Pierre Bayard’s How To Talk About Books You Haven’t Read argues that you don’t really need to read books to understand them and that there really isn’t such a thing as ‘reading’ as we think about it. He describes four different relations that you could have to a book: books you don’t know, books you’ve skimmed, books you’ve heard of, and books you’ve forgotten. Not that he doesn’t include either side of the read/haven’t read binary in that list.
He is, however, writing this all down in a book, and as a reader of that book, I had to ask myself the question “how does the fact of a reader’s consumption of his argument influence said argument?” Bayard’s two arguments — that you don’t need to read a book to understand it and that there’s no such thing as ‘reading’ as the word is traditionally defined — are influenced differently when their mode of conveyance is considered.
His argument on the first point is long and complicated, relying on another argument he makes about books, as they exist in the sphere of conversation, being informed more by the opinions that are known to be held by others regarding them than they are by the actual texts of the books themselves. In the book’s second section, “Literary Confrontations,” he covers all the scenarios in which discussion of books can arise, and demonstrates how someone who either has only heard of a book in passing or is learning about it for the first time, can more accurately just the book than someone who’s supposedly ‘read’ it. He does show that, in all those scenarios, someone can demonstrate that they’ve read a book without putting in the work required to actually do so, and this is what he bases success in these scenarios on — avoiding embarrassment. After all. the book is titled How To Talk About Books You Haven’t Read, it shouldn’t be surprising that it bases reading’s worth on whether it improves your ability to talk about books.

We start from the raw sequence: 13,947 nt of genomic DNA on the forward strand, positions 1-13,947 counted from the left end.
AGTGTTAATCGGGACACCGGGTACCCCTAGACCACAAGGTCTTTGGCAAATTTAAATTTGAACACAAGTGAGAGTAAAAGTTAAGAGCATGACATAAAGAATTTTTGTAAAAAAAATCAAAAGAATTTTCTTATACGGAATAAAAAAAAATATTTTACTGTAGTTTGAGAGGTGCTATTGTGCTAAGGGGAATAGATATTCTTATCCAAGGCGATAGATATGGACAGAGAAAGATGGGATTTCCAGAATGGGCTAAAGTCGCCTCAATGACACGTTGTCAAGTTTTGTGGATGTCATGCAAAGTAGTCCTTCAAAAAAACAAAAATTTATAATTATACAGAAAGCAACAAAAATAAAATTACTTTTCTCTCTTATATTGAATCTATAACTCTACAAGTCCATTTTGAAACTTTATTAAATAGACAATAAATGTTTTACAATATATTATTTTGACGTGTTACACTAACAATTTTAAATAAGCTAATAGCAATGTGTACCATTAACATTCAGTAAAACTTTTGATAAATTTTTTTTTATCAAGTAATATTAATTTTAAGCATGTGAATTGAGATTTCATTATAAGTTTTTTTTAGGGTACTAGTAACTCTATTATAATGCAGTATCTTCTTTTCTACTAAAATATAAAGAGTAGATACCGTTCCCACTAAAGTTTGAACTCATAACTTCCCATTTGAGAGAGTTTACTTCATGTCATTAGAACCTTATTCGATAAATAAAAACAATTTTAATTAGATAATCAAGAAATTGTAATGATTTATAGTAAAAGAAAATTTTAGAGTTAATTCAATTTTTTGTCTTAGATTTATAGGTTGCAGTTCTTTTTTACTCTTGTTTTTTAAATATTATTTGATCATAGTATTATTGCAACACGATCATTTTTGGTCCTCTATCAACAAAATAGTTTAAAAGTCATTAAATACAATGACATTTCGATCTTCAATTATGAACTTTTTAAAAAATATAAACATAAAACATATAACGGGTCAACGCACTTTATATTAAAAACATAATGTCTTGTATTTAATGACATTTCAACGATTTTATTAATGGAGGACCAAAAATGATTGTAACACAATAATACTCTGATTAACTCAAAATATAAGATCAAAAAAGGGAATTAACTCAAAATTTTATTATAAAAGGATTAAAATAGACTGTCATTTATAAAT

So, bearing in mind that the book assumes the farcical stance that reading a book is only valuable so long as it helps you avoid embarrassment, the reader’s actually taking the energy to read the book becomes an extension of the joke — you don’t read for the sake of others, reading is a process of personal enrichment. In this way, the book argues against one of its supposed theses, pointing out the problems with using breadth of book consumption as a status symbol within the literary community.
In regards to the other half of the thesis, since by reading the book, the reader flips the book’s first argument into an argument that reading is an activity motivated principally by personal enrichment, the argument that we’re incapable of actually ‘reading’ a book in the way we think we’re supposed to stands in stark opposition to the theory of personal gain. Bayard doesn’t allow for ‘reading,’ only skimming or forgetting. This invites the reader to think back over their ‘reading’ of the book and see how accurately those descriptors apply. There were likely parts that the reader only glossed over and he likely forgot enough of the closely-read rest of the book to make that ‘reading’ indistinguishable from skimming. Even if the reader memorizes the words, Bayard argues that actual reading requires putting oneself into the gaps in the language to actually understand what’s being said, and that experience of reading can’t be remembered with the language.
Bayard allows for the possibility that reading exists, but it surely isn’t something that can be claimed when talking about a book. We can ‘read’ a finite section of a book, but after the words are even slightly in the rearview, the experience of interpreting them is so foggy that we can only rightly describe our knowledge of that experience as skimming. That’s because Bayard thinks that books aren’t the words on the page, but the associations derived from them, which inevitably deteriorate in time. Just as, when discussing a book, an awareness of the opinions surrounding a book are more material than the text itself, when reflecting on a book, our memory of the reading experience — which is only ever imperfect — is the only thing of actual worth.